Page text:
The Walgreens Rite Aid Deal Is All About Cost Savings According To Executive Consultant Susan McGalla

The healthcare industry is out of control. Consumers, the government and the healthcare industry know it is, but it may be too late to reign it back in. The Affordable Care Act is putting heat and pressure to the healthcare companies. The government is trying to lower costs, but there hasn’t been much progress in that regard. American pharmaceutical companies are still producing drugs that are considered outrageously expensive, and consumers, as well as drug store chains, are at a breaking point. In order to lower the cost of doing business in a market that is so one-sided, drug stores chains are getting together and trying to make a deal to get bigger than they already are.

Susan McGalla on facebook, an executive consultant from Pittsburgh, is acutely aware of the healthcare dilemma. As the director of strategy for the Pittsburgh Steelers, McGalla tackles healthcare issues all the time. McGalla was also president of American Eagle Outfitters and the CEO of Wet Seal before she decided to become a full-time consultant. McGalla is focused on the retail industry as well as other industries. When The Wall Street Journal report was first published about the Walgreens desire to acquire Rite Aid, she thought the merger of those giants made sense, but Susan McGalla also knew there could be some antitrust concerns as well.

Three drug store chains control the retail drug market. Walgreens on operates 8,200 stores in 50 states, and Rite Aid operates 4,600 stores in 31 states. The third drugstore chain, CVS, operates 7,800 stores in 44 states. When McGalla started to analyze the regions where Walgreens and Rite Aid operate, she realized that the antitrust issue could be manageable since there were only a few regions where the new chain would have a large presence.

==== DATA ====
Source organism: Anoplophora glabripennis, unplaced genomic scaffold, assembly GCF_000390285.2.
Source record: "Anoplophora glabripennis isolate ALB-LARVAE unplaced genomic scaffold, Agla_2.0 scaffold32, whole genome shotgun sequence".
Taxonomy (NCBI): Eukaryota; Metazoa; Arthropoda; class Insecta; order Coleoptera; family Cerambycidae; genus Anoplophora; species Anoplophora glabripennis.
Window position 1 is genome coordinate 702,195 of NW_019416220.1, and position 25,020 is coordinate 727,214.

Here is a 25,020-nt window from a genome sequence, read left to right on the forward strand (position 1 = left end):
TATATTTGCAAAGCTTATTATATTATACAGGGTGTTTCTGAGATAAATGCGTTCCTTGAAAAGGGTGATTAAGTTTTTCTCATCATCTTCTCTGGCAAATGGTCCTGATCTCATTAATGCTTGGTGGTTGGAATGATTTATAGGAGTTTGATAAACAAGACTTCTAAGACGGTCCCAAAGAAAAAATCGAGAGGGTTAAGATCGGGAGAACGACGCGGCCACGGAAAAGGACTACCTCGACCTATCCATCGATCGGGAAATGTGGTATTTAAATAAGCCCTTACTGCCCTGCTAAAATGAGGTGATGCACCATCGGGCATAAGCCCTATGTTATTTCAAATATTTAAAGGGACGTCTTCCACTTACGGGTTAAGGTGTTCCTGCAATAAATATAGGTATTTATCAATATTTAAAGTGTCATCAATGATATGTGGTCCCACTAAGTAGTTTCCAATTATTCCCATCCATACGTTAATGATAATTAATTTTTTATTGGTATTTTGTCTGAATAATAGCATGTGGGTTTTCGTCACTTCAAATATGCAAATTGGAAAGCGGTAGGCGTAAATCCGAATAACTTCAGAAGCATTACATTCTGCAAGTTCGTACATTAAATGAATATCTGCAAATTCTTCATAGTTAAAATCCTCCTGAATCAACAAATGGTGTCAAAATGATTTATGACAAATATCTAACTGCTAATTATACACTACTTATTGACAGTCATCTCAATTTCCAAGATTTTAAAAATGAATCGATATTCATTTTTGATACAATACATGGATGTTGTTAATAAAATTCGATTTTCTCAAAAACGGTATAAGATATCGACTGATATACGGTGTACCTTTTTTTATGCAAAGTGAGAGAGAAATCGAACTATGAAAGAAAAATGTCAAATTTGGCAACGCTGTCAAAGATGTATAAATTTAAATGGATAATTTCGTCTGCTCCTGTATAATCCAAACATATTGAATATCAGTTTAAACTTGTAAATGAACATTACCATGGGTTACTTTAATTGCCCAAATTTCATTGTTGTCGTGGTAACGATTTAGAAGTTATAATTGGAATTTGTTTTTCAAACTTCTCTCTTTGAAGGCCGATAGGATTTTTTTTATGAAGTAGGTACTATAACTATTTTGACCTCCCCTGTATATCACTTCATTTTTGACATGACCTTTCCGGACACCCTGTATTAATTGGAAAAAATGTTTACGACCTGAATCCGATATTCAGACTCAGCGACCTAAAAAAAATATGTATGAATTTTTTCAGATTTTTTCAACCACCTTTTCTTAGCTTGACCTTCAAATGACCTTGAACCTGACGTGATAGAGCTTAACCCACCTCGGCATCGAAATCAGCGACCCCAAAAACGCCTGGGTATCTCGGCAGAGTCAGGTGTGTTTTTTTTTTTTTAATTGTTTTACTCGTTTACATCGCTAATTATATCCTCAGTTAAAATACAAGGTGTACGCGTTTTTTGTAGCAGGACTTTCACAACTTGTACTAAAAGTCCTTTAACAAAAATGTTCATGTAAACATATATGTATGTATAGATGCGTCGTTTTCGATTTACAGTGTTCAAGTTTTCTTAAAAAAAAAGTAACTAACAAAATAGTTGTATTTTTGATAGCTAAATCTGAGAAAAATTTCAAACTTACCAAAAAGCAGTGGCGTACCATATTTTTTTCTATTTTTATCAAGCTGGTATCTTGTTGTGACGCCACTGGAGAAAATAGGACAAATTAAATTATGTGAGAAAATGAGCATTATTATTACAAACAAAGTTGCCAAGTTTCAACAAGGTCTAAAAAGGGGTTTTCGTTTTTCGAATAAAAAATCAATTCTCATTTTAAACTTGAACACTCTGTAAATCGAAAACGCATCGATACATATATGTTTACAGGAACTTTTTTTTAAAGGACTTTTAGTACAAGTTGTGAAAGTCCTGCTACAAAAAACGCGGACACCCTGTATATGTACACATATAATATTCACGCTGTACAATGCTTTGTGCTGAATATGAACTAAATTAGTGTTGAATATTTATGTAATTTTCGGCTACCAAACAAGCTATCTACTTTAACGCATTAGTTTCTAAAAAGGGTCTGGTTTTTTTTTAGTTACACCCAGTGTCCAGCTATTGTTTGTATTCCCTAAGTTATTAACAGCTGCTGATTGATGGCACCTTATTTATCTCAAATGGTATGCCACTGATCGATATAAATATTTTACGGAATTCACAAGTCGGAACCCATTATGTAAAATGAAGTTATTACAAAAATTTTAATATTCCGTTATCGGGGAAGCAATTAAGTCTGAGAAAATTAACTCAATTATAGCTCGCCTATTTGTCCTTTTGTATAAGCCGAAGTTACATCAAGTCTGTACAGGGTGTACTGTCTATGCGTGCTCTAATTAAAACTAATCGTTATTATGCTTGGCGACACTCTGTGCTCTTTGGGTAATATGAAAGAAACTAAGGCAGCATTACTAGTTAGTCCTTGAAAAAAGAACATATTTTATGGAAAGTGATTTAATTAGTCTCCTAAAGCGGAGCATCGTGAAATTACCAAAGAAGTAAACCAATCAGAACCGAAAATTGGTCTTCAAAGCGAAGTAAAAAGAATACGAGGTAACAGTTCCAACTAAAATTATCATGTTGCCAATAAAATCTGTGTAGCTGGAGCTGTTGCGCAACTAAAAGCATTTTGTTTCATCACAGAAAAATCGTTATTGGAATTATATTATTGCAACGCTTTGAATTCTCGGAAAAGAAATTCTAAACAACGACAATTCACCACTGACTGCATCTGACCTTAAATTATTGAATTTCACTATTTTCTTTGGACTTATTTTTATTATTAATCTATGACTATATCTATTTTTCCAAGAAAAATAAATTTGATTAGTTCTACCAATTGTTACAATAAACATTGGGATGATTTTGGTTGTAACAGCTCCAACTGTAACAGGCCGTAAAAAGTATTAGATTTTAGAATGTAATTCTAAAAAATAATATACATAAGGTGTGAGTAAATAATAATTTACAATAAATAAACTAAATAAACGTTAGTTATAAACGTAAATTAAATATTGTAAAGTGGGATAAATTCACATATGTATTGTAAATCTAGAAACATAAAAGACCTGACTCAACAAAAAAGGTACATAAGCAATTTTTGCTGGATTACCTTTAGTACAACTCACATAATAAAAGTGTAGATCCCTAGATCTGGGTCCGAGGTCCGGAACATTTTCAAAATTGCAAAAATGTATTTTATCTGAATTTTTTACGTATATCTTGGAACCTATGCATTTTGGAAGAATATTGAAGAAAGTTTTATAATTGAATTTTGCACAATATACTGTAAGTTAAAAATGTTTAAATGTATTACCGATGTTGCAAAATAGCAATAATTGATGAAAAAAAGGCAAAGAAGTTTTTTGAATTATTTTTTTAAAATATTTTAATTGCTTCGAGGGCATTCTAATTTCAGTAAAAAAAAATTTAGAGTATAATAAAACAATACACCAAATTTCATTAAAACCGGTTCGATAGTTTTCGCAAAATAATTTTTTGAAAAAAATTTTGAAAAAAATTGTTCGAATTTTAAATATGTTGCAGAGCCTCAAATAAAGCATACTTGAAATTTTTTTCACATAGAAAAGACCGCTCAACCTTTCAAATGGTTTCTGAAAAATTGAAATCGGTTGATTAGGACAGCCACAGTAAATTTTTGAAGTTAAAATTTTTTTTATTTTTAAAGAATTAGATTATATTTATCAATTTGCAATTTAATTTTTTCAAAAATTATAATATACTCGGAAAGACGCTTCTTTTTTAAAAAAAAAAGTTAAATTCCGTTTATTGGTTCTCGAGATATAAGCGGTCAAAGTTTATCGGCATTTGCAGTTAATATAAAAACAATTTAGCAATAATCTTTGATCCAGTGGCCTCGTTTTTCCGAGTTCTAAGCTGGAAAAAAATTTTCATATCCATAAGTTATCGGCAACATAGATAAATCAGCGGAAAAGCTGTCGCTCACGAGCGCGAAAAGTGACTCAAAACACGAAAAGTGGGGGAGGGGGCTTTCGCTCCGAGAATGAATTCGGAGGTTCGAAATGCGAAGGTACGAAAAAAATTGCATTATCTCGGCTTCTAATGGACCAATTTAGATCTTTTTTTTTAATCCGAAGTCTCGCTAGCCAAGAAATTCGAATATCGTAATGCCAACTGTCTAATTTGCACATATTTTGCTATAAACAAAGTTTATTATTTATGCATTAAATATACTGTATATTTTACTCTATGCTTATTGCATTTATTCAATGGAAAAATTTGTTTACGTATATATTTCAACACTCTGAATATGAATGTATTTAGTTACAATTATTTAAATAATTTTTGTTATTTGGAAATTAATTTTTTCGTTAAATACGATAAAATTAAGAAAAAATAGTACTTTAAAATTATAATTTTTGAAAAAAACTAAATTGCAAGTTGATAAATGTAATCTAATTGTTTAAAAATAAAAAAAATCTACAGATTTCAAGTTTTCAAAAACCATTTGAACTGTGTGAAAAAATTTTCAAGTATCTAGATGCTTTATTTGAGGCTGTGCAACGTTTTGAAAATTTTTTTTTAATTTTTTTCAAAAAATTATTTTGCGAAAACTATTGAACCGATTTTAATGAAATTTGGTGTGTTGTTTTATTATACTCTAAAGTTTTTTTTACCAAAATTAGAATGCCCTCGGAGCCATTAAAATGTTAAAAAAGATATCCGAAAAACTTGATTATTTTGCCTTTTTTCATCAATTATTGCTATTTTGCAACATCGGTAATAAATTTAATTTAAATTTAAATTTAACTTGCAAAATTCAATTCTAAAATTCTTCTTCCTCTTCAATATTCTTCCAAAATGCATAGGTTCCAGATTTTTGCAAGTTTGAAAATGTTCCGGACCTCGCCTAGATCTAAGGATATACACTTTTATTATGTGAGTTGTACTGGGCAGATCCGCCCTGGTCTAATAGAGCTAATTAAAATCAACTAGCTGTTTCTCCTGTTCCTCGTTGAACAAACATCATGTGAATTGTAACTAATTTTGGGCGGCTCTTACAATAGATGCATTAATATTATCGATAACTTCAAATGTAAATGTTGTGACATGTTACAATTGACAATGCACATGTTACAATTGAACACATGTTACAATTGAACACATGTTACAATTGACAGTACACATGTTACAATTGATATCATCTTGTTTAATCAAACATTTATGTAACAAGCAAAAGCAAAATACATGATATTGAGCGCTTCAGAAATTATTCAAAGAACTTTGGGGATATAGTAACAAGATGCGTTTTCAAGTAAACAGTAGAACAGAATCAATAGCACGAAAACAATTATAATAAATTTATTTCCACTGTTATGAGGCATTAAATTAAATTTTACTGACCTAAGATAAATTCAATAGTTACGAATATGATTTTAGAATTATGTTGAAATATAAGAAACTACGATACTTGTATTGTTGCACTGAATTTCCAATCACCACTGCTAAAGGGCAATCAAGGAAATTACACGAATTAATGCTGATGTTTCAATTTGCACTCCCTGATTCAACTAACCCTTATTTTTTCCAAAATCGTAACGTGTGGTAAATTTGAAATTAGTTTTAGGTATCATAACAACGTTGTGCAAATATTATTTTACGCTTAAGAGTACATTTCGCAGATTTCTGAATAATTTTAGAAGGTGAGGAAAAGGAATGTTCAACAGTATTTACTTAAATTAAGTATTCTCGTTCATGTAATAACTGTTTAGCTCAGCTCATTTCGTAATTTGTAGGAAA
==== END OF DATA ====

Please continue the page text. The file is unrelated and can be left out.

The Northeast region of the country is one of those regions, according to Ms. Susan McGalla. Even though the new chain would be around 12,800 stores there are other companies like Walmart, Target, and Kroger along with food chains like Publix that operate and sell drugs in those the same regions, so there is plenty of competition in the retail drug industry, according to McGalla. Competition keeps prices in line. But as McGalla points out, the pharmaceutical companies control the prices, for the most part, and that makes it hard for drugstores to cut drug prices.

McGalla also said Walgreen would have to close about 10 percent of the Rite Aid stores because those locations are too close to existing Walgreens stores. The merger of these two drug retailers makes sense according to McGalla and other retail analysts because something has to be done to keep operating costs in line if the retail drug industry is going to remain profitable. The margins that drugstores work on in terms of drug sales are slim, so they try to compensate by adding more products to their retail assortment. But those products are usually priced higher than the stores that carry them by design like food chains and big discount chains.

The face of retail will continue to change because it is getting harder for retailers to produce the amount of profit that stockholders crave. The pressure is on not only to please consumers but also to make stockholders happy.

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